In February 2009, President Obama signed Executive Order 13502, which encourages federal agencies to mandate project labor agreements on large-scale federal construction projects exceeding $25 million in total cost on a case-by-case basis and permits recipients of federal assistance to mandate PLAs on state and local public works projects.
Many merit shop advocates and public policy professionals predicted the order would steer billions of dollars’ worth of federal and federally assisted construction contracts to unionized contractors and their all-union workforces—without true competition from qualified merit shop contractors and their nonunion employees, who compose 87.4% of the U.S. construction workforce.
Industry experts feared the executive order would result in taxpayers needlessly paying nearly 20% more per federal contract procured with a PLA requirement. Faced with finite building budgets, it would generate less public building and infrastructure improvements, and create fewer jobs for the experienced men and women employed by merit shop contractors who deliver projects safely, on time and on budget every day to the federal government.
Stakeholders turned to Associated Builders and Contractors to defend fair and open competition in federal contracting. ABC and the merit shop contracting community mobilized an aggressive campaign of effective public relations, political, legal and legislative strategies to restrict the devastating impact of anti-competitive and costly government-mandated PLAs on federal, state and local public works projects.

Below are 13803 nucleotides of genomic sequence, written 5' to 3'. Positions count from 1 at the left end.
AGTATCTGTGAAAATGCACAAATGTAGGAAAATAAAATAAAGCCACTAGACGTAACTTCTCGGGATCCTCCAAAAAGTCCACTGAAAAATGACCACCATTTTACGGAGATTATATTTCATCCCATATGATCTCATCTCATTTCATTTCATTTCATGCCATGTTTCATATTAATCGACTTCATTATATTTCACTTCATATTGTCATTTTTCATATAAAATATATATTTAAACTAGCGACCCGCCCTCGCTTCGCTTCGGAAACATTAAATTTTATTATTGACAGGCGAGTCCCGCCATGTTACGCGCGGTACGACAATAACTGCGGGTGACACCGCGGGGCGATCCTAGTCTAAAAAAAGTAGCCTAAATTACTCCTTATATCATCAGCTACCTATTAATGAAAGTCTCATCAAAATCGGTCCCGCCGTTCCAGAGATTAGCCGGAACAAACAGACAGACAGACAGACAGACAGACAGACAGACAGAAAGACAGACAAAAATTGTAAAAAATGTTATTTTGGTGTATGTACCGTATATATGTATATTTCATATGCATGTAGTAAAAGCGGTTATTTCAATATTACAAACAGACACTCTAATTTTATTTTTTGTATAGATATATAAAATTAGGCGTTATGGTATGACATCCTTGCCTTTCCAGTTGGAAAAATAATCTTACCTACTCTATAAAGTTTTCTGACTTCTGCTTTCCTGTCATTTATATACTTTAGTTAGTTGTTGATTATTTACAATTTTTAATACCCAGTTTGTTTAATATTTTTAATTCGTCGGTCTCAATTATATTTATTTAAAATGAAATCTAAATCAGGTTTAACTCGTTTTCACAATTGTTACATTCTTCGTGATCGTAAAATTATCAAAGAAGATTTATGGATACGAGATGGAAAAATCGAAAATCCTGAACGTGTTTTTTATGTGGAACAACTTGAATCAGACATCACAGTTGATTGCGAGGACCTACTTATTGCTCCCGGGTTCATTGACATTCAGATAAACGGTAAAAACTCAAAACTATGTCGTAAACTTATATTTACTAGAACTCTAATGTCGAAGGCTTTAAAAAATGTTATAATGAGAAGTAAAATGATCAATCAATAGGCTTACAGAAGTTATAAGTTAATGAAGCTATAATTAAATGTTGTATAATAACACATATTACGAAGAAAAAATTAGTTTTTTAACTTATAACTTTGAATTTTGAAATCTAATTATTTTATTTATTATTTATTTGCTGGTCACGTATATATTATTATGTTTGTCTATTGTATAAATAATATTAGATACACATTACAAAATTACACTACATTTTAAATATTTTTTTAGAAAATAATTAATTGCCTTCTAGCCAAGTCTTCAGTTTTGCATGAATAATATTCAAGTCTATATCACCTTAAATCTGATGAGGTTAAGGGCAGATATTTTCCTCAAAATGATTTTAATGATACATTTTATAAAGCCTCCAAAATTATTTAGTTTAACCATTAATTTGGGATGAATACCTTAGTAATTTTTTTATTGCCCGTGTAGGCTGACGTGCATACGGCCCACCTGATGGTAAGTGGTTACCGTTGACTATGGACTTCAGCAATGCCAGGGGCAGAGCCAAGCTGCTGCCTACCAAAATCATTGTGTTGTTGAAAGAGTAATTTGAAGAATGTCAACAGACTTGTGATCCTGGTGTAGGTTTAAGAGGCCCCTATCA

It has been more than a decade since ABC began its fight against Obama’s controversial pro-PLA policy, and the campaign continues to produce impressive results.
The ABC campaign helped prevent PLA mandates and preferences on nearly 99% of federal contracts exceeding $25 million from FY2009-FY2019, freeing up 1,669 contracts worth a total of almost $97.5 billion from PLA requirements so all qualified firms could fairly compete to win these contracts.
ABC contractors have taken advantage of a level playing field. From FY2009-FY2019, ABC member prime contractors won 59.33% of the value of large-scale federal contracts subject to Obama’s pro-PLA Executive Order 13502. ABC members have won 888 contracts valued at a total of $58.58 billion.
Legal tactics proved effective at stopping federal PLA mandates once regulations implementing Obama’s Executive Order 13502 went into effect in 2010.
Federal contractors, with the support of ABC, filed five Government Accountability Office bid protests against PLAs mandated by four different federal agencies on large-scale federal construction projects. In each instance, federal agencies abandoned the PLA requirements after GAO officials suggested they violate federal contracting laws in specific circumstances.
The latest legal victory against a PLA mandate on a U.S. Department of Labor Job Corps Center in Manchester, New Hampshire, was the DOL’s second failed attempt to require a PLA on the project. It was also the first apples-to-apples comparison during the Obama administration of a federal project bid with and without a PLA requirement. Advocates of fair and open competition were not surprised when in 2013, the PLA-free project experienced three times as many bidders and bid prices that were 16% less than when the project was bid with a PLA mandate, saving taxpayers more than $6.2 million and ensuring a local firm with local workers was awarded the contract.